May 18, 2016 by Jeff Lowen
It never ceases to amaze when someone tells me, “I didn’t get your email…” As if there’s some transport layer protocol monkey waiting in oblivion to swoop it up and steal it away just because it was important! What I really hear you saying is that your email inbox is so inundated with the 15,000 lists you’ve subscribed to, the spam, and disorganization; you didn’t even notice my email above the noise!
No, this isn’t an attack on 99% of people who use email, we’ve all been there and for some reason, the email inbox is a wild animal that needs to be tamed once in awhile.
To be more purposeful with email is a skill all its own, and using it for what and how it is intended can make your life a little easier. Here are some “rules of thumb” to use when communicating with email.
WHEN IS E-MAIL THE APPROPRIATE FORM OF COMMUNICATION TO USE?
E-mail is a good way to get your message across when:
- You need to get in touch with a person who is hard to reach via telephone, does not come to campus regularly, or is not located in the same part of the country or world (for instance, someone who lives in a different time zone).
- The information you want to share is not time-sensitive. The act of sending an e-mail is instantaneous, but that does not mean the writer can expect an instantaneous response. For many people, keeping up with their e-mail correspondence is a part of their job, and they only do it during regular business hours. Unless your reader has promised otherwise, assume that it may take a few days for him/her to respond to your message. At least 24 hours.
- You need to send someone an electronic file, such as a document for a course, a spreadsheet full of data, or a rough draft of your paper.
- You need to distribute information to a large number of people quickly (for example, a memo that needs to be sent to the entire office staff).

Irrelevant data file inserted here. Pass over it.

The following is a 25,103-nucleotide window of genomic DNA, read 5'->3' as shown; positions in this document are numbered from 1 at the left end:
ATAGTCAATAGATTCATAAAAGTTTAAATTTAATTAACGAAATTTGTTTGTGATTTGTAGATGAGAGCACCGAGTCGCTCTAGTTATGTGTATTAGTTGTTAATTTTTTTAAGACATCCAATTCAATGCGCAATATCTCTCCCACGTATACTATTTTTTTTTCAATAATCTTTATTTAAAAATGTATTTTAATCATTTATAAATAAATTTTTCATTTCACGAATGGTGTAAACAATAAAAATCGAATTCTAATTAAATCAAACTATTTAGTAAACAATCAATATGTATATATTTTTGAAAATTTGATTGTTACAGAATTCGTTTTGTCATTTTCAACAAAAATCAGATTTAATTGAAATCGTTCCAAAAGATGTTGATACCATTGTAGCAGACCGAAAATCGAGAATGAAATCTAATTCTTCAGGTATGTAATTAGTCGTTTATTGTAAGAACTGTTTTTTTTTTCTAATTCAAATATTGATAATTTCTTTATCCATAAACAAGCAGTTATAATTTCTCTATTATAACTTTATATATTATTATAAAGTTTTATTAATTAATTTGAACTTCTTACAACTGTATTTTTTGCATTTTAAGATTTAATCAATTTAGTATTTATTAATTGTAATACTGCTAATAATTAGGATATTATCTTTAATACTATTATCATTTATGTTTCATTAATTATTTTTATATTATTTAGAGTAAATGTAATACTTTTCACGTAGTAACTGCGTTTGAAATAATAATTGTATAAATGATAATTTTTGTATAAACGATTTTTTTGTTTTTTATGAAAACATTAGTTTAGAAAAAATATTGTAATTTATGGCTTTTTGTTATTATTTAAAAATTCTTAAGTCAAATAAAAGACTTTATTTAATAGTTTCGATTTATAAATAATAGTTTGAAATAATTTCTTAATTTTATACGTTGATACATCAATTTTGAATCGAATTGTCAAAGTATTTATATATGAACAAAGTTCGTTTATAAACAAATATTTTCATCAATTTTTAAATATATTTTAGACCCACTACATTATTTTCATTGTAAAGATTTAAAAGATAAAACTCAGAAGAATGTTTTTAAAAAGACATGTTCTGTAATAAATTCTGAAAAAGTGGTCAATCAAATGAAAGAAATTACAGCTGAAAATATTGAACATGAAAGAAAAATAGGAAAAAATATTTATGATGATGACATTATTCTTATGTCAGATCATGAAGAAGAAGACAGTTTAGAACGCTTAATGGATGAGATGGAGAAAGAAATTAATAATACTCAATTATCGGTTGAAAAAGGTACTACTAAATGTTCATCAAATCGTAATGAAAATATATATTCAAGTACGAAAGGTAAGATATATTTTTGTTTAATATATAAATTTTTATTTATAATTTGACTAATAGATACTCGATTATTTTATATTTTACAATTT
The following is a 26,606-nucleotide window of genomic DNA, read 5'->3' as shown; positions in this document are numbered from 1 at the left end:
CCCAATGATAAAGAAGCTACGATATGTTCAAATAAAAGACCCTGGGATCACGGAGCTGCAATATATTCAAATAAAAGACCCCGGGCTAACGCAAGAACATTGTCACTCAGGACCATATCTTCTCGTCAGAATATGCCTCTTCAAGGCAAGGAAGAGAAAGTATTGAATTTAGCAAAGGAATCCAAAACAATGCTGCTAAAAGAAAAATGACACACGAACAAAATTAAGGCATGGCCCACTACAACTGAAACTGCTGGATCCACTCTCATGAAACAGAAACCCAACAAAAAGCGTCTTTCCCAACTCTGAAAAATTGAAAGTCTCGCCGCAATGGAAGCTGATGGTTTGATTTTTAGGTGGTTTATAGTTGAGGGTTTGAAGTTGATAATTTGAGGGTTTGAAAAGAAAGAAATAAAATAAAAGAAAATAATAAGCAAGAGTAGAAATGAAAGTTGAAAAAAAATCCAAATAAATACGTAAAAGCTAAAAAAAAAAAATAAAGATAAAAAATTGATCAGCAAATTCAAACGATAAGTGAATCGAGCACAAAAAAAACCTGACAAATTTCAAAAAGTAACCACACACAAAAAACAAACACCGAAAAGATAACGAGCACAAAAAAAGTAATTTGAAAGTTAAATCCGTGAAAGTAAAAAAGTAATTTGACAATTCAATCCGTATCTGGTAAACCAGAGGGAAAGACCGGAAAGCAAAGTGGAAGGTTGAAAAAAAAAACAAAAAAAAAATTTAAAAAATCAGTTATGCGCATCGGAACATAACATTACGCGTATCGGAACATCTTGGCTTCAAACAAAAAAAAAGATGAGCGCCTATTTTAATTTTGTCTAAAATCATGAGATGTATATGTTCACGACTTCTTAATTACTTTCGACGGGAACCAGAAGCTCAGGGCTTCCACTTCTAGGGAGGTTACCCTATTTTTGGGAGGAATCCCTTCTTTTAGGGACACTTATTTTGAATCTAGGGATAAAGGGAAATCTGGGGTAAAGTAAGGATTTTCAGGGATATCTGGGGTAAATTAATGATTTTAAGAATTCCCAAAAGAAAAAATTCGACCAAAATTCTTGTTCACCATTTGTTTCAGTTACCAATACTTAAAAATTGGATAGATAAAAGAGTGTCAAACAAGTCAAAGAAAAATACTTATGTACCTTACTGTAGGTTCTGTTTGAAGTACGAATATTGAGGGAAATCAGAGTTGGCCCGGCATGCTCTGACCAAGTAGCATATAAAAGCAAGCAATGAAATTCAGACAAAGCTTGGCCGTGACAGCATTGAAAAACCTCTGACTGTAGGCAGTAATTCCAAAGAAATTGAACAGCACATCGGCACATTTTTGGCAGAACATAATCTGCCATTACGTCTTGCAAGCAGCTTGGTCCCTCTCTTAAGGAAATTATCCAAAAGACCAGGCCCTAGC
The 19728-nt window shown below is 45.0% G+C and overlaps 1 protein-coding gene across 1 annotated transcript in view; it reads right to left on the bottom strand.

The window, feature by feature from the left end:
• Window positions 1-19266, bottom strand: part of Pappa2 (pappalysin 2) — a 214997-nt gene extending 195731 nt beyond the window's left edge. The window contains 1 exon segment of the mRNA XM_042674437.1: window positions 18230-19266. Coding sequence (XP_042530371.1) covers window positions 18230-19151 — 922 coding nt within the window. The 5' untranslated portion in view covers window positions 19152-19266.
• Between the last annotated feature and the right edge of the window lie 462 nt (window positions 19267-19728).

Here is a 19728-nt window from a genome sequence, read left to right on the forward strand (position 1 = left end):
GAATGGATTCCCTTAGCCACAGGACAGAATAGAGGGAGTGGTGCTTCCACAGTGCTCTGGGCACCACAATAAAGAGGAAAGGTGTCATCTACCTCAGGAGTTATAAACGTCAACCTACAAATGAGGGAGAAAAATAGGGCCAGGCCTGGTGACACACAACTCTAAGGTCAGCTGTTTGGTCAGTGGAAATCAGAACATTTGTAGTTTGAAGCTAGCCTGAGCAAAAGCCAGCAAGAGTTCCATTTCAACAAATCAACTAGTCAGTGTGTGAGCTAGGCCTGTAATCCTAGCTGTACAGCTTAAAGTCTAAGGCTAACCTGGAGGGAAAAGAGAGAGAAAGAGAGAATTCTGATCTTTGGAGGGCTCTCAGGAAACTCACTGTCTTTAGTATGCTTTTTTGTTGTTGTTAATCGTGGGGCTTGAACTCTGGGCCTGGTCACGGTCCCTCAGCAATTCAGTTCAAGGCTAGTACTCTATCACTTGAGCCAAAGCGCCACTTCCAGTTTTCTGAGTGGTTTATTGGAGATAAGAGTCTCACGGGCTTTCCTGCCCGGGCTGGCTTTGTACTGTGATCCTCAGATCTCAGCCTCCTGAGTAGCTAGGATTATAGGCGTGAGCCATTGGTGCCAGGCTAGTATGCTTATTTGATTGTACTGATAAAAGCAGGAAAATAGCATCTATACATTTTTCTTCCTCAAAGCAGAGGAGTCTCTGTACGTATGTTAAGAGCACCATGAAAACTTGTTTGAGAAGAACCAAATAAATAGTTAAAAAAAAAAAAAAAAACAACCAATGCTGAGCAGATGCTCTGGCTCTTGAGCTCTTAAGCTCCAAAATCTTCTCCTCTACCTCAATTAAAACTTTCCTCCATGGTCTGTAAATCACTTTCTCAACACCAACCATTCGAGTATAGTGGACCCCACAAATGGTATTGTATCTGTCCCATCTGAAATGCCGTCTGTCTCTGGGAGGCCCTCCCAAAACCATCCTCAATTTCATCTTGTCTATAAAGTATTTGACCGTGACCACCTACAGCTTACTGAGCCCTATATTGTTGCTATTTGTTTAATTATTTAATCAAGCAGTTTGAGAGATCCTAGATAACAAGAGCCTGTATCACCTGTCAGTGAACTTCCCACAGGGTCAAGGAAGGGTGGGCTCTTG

- You need a written record of the communication. Saving important e-mails can be helpful if you need to refer back to what someone said in an earlier message, provide some kind of proof (for example, proof that you have paid for a service or product), or review the content of an important meeting, deadline, memo.
WHEN IS E-MAIL NOT AN APPROPRIATE FORM OF COMMUNICATION TO USE?
E-mail is not an effective means of communication when:
- Your message is long and complicated or requires additional discussion that would best be accomplished face-to-face. For example, if you want feedback from your supervisor on your work or if you are asking your professor a question that requires more than a yes/no answer or simple explanation, you should schedule a meeting instead.
- Information is highly confidential. E-mail is NEVER private! Keep in mind that your message could be forwarded on to other people without your knowledge. A backup copy of your e-mail is always stored on a server where it can be easily retrieved by interested parties, even when you have deleted the message and think it is gone forever.
- Your message is emotionally charged or the tone of the message could be easily misconstrued. If you would hesitate to say something to someone’s face, do not write it in an e-mail.
Now, as far as your 3,000 lb. inbox… It’s heavy, I know. Yet, you’ll feel so much better once you delete half of that stuff you receive that you’re really not gonna read, anyway. Delete, file, save… Don’t try to do too much at one time. You’ll end up playing hopscotch with that monkey like I did! I’ve recovered, and now, I can see everything in my inbox on one screen. Aaaaah. 🙂
Now, I always say if you can’t get your point across in a sentence or two, then a face to face or at least a phone call is best, but that’s a soft rule and I realize there are other circumstances. However, try to be clear, concise and succinct, regardless.
Also, be one with the subject line! Be descriptive and clear. For example:
DO: Budget Meeting Minutes 5/15/16 – Need input from participants
DON’T: One more thing…
And for cryin’ out loud, when someone sends you an email that has this in the subject line: “Fwd: Fwd: Fwd: Re: Fwd: (Insert anything here)” …Trash it!!!!!! Spammers, hackers and phishers of men hide evil things in here that can do bad things to your day!
Hope that helps!